Academic journal article Defense Counsel Journal

Turning Lead into Asbestos and Tobacco: Litigation Alchemy Gone Wrong

Academic journal article Defense Counsel Journal

Turning Lead into Asbestos and Tobacco: Litigation Alchemy Gone Wrong

Article excerpt

So far, defendants have enjoyed remarkable success in handling litigation from a variety of plaintiffs alleging variety of harms from lead paint

IN 1999, some prominent members of the mass tort plaintiffs' bar, fresh off conquests of the tobacco and asbestos industries and with war chests in the hundreds of millions of dollars, set their sights on a new target-the former manufacturers of lead paint and lead pigment and their successors-in-interest. Never mind that the lead paint and pigment defendants had never lost or settled a case since the first wave of lawsuits against them began in 1987. To the top plaintiffs' lawyers, the perceived parallels among asbestos, tobacco and lead were irresistible.

Now, nearly five years after the plaintiffs' lawyers' assaults began in earnest and despite their predictions, as well as those of some legal commentators, lead paint and pigment defendants' winning record remains intact. The only two cases to go to trial have ended in a defense verdict and a hung jury split 4-2 in favor of the defense. Dozens of other actions have ended in dismissals and summary judgment rulings on various grounds, and defendants still have yet to settle a case.

What are some of the possible reasons that, at least so far, lead paint and pigment litigation has not been the gold mine anticipated by the plaintiffs' bar? In particular, what are some of the key differences between the lead paint and the asbestos and tobacco litigation? How have those differences culminated in a variety of defensefavorable rulings over the years?


Since 1987, when the first action was commenced, a variety of different plaintiffs have asserted a diverse array of claims against the former manufacturers of lead paint and lead pigment. The plaintiffs, the types of actions brought, and the defendants who have been the targets can be summarized as follows:

A. Plaintiffs and Their Actions

1. Childhood Lead Poisoning

These are personal injury cases brought on behalf of children with elevated blood lead levels allegedly resulting from their exposure to lead-based paint in their homes or apartments. Most plaintiffs seek recovery for such damages as medical and counseling costs, diminished IQ, diminished cognitive functioning (memory difficulties, etc.), loss of future income potential, and other personal and economic harms. These cases are both individual suits and class actions, and they typically sound in tort, with various theories of alternative liability and conspiracy often thrown in for good measure.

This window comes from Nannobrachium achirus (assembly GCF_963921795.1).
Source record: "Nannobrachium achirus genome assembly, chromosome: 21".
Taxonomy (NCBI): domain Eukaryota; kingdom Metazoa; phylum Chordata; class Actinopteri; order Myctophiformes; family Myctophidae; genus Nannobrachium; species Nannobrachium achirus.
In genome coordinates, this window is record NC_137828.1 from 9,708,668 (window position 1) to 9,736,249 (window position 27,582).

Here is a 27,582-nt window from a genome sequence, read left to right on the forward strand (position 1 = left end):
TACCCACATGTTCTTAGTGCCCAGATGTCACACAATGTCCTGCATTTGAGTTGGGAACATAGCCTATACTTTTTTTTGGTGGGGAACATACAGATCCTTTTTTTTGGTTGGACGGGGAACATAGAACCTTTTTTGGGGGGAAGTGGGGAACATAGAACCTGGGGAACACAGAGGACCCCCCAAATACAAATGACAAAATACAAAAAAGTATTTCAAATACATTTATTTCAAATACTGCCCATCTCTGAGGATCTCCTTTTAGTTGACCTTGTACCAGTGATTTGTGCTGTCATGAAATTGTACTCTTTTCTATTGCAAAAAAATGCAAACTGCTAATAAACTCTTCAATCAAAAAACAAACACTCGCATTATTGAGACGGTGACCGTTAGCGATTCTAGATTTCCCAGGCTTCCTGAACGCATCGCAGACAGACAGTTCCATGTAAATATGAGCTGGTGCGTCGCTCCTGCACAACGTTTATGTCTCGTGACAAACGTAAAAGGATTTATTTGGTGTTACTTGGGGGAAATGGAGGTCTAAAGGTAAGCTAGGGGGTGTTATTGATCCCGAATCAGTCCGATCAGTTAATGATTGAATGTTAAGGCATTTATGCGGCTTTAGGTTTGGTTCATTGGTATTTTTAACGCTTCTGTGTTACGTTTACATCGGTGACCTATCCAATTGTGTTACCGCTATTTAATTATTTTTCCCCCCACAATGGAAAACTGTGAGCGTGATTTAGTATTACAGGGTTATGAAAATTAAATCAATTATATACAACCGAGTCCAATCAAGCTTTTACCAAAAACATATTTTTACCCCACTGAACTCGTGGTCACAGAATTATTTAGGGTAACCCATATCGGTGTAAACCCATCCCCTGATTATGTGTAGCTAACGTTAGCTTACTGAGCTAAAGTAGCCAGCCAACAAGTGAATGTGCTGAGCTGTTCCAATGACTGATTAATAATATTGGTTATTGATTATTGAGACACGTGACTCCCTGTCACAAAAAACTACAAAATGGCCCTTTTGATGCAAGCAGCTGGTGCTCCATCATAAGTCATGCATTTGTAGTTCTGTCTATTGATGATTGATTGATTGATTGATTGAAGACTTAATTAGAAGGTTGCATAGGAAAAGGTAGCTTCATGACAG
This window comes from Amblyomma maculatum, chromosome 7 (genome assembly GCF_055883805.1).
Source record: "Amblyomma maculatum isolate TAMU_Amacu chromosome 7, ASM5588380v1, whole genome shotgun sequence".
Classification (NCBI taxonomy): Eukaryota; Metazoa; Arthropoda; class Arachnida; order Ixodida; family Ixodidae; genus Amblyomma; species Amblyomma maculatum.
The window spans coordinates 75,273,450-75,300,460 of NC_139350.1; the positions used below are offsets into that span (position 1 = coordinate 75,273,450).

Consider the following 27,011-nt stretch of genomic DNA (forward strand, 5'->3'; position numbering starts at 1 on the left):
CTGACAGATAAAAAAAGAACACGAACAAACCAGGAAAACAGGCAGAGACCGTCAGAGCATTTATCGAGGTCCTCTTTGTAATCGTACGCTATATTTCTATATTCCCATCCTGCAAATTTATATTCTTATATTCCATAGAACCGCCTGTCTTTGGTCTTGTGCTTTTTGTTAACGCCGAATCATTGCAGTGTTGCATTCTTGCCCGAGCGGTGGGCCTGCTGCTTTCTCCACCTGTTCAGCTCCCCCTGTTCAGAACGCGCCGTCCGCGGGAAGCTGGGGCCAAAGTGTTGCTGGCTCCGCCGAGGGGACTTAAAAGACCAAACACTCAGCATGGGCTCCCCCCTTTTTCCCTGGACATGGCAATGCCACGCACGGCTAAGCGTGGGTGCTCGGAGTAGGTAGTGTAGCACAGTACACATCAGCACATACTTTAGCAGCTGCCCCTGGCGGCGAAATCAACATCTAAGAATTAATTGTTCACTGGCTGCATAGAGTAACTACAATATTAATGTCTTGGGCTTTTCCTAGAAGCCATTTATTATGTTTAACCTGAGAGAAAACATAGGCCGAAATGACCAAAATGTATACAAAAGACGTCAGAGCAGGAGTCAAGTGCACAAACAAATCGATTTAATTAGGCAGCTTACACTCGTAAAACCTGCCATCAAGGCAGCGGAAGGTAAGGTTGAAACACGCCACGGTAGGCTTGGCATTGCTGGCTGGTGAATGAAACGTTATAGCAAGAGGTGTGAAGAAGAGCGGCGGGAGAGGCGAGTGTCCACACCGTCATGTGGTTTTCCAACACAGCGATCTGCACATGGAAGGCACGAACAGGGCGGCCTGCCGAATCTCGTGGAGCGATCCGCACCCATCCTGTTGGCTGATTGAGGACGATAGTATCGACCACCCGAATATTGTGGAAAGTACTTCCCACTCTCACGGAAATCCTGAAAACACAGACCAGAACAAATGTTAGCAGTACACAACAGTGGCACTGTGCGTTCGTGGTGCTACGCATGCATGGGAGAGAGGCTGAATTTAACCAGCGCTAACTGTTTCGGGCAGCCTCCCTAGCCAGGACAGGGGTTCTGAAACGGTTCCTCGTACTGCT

2. Occupational Exposure

These are personal injury cases brought on behalf of adults occupationally exposed to lead-based paint, whether as painters, ironworkers (who may sandblast bridges previously painted with lead-based paint), or construction workers. These claims are quite varied in terms of the harm claimed to result from exposure-for instance, hypertension, cardiovascular disease, kidney disease, cancer and many other ailments have been claimed. Tort, alternative liability and conspiracy claims typically are pleaded in these cases.

3. Governmental

These are actions brought on behalf of governmental entities, including towns, cities, counties, school corporations or districts, municipal housing authorities and states, for a variety of costs allegedly associated with the presence of lead-based paint. In some cases, governmental plaintiffs have sought recovery for the costs of abating lead-based paint in buildings owned by them. Other cases are much broader and involve claims for abatement of all lead-based paint in public and private buildings, including private dwellings, within the governmental unit in question. Some governmental units also have sought damages to defray the costs of lead inspection, abatement and enforcement programs maintained by them.

Municipal and governmental plaintiffs have asserted a wide variety of legal theories against lead paint and pigment defendants, including tort, quasi-contract, public and private nuisance, state consumer protection statutes, equitable remedies, and conspiracy. …

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